So, a quick overview of the model, in the contents tab you can see the structure of the model and by clicking on any of the headlines to be redirected to the relevant worksheet.
On the manual tab you can feed the general information for the model such as: project name & title, responsible, timeline of the model and date and currency conventions.
Additionally, there is a description of the color coding of the model in the same tab. Inputs are always depicted with a yellow fill and blue letters, call up (that is direct links from other cells) are filled in light blue with blue letters while calculations are depicted with white fill and black characters.
There is also color coding for the various tabs of the model. Yellow tabs are mostly assumptions tabs, grey tabs are calculations tabs, blue tabs are outputs tabs (that is effectively results or graphs) and finally light blue tabs are admin tabs (for example: the cover page, contents, and checks).
Moving on to the Inputs, in this tab, the user needs to adjust the business drivers in the yellow cells. The revenue drivers consist of the number of students and their characteristics, including pricing and payment patterns. The costs to support the revenue drivers of the business are split into cost of services sold and oeprating expenses. Other drivers include receivables days, payable days, inventory days and income tax. Additional assumptions include depreciation period in years (for both the initial investment and subsequent capital expenditures), debt gearing, interest on loans (term loan, overdraft), and share capital.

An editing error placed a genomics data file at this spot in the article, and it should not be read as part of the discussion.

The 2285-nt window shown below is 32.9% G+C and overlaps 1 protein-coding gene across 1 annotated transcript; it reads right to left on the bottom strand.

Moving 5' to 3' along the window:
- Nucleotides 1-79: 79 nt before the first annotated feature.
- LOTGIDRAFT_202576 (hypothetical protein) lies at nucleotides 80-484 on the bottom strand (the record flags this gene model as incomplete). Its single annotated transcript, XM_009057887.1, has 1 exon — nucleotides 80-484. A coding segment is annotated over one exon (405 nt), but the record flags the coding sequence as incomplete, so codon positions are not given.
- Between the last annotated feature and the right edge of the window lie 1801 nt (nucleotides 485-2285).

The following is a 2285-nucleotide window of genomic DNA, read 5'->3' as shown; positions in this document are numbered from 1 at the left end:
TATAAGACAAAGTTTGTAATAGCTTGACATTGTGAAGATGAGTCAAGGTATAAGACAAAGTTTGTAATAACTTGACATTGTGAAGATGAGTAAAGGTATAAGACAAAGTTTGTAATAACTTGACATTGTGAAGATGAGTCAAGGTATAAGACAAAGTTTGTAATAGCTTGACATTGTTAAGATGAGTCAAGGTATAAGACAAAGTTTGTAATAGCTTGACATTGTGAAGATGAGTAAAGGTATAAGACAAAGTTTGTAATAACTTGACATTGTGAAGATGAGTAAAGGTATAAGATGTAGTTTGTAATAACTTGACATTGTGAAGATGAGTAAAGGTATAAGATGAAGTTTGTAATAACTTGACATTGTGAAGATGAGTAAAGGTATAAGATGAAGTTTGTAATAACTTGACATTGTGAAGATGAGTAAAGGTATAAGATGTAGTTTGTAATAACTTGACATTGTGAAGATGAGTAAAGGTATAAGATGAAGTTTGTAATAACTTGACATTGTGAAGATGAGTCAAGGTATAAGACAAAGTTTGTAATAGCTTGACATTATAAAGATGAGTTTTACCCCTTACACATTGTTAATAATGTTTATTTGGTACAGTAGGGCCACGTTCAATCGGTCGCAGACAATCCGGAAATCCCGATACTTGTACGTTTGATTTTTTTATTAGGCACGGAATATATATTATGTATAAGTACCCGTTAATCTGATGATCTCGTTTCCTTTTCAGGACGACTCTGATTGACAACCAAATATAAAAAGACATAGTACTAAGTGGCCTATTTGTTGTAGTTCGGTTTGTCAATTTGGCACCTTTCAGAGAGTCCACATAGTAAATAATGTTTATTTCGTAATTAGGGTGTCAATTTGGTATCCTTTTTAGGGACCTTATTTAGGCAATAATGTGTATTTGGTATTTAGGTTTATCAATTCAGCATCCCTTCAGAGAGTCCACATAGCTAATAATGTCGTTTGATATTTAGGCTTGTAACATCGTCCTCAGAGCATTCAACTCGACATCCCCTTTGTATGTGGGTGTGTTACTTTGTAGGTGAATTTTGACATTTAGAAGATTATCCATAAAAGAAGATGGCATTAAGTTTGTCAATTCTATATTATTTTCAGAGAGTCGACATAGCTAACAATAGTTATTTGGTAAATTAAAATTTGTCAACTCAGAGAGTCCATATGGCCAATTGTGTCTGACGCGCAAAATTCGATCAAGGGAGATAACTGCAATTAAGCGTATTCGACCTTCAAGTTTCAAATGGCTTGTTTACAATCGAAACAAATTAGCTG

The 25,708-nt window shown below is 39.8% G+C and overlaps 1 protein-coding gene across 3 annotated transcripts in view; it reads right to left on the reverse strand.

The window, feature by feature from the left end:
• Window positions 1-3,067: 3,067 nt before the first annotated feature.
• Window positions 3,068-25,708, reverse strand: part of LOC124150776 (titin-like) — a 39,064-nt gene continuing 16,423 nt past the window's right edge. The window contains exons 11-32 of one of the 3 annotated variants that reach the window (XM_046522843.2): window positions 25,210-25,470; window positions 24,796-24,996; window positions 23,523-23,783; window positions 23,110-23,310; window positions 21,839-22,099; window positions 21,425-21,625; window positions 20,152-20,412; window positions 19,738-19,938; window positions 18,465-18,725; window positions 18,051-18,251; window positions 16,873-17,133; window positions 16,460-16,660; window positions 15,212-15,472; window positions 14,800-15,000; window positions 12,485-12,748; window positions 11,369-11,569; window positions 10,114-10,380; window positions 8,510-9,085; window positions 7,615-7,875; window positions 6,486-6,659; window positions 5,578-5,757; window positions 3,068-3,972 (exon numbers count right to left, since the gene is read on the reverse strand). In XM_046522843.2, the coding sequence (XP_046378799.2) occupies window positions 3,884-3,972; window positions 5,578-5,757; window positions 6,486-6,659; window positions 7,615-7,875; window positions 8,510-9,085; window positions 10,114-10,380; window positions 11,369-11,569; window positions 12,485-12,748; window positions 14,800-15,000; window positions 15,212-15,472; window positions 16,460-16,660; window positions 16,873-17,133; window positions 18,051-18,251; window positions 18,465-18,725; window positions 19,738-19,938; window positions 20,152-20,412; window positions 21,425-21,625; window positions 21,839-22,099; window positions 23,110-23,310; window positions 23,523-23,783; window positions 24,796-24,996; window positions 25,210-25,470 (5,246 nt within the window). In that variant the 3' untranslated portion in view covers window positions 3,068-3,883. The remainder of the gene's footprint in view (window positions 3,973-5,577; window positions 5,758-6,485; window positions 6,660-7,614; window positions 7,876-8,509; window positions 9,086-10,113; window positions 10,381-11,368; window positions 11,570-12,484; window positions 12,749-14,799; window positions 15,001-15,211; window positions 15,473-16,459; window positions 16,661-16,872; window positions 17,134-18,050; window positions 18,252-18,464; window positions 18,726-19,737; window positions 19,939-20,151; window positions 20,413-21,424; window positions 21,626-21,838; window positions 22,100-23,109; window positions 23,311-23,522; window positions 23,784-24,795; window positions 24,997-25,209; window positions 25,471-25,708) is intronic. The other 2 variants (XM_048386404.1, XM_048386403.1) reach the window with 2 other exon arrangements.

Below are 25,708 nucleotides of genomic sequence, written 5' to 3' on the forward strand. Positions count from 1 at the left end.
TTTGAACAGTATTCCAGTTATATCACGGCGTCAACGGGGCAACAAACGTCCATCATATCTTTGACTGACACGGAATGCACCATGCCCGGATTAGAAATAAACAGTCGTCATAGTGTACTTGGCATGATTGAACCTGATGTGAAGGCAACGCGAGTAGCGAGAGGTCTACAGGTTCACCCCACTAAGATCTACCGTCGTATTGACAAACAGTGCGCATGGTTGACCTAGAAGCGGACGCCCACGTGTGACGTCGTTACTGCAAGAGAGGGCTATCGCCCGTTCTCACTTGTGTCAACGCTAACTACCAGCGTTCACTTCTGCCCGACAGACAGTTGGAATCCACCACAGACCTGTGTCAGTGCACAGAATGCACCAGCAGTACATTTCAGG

Calculations: this is where all calculations are performed. The revenues are calculated based on the previous inputs and the growth rates, and by deducting the operating costs, the operating profit is resulting. Based on the assets financed and the gearing of the financing the interest and depreciation are occurring. By using the working capital assumptions, the impact of the business cycle is presented. Finally, depending on the existing debt financing and forecast assumptions the loan balances are calculated (Term loan, overdraft).
In the Financial Statements tab: everything is aggregated here into the relevant statements: profit and loss, balance sheet and cash flow on a yearly basis.
In the summary tab you are able to see a high-level report with the main financial ratios. It can be readily printed on one page for your convenience.
Moving to the Valuation tab, a free cash flow to the firm valuation is performed leading to an enterprise value. There is also a calculation of the Net Present Value, as well as an Internal Rate of Return, Profitability Index, Payback and Discounted Payback Period. Additionally, a sensitivity analysis is performed on the equity value of the business by using the discount rate and the growth rate to perpetuity as sensitivity parameters.
In the Graphs tab: Various graphs present the business metrics, revenues, investment & operating expenses, profitability metrics, additionally balance sheet and cash flow metrics, and we finish with discount rates, feasibility metrics and valuation graphs.
In the Break-Even tab, you can find a break-even analysis and see how many students and sales you need to break even at an operational level.
Checks: A dedicated worksheet that makes sure that everything is working as it should!
Important Notice: Yellow indicates inputs and assumptions that the user can change, blue cells are used for called up cells, and white cells with black characters indicates calculation cells.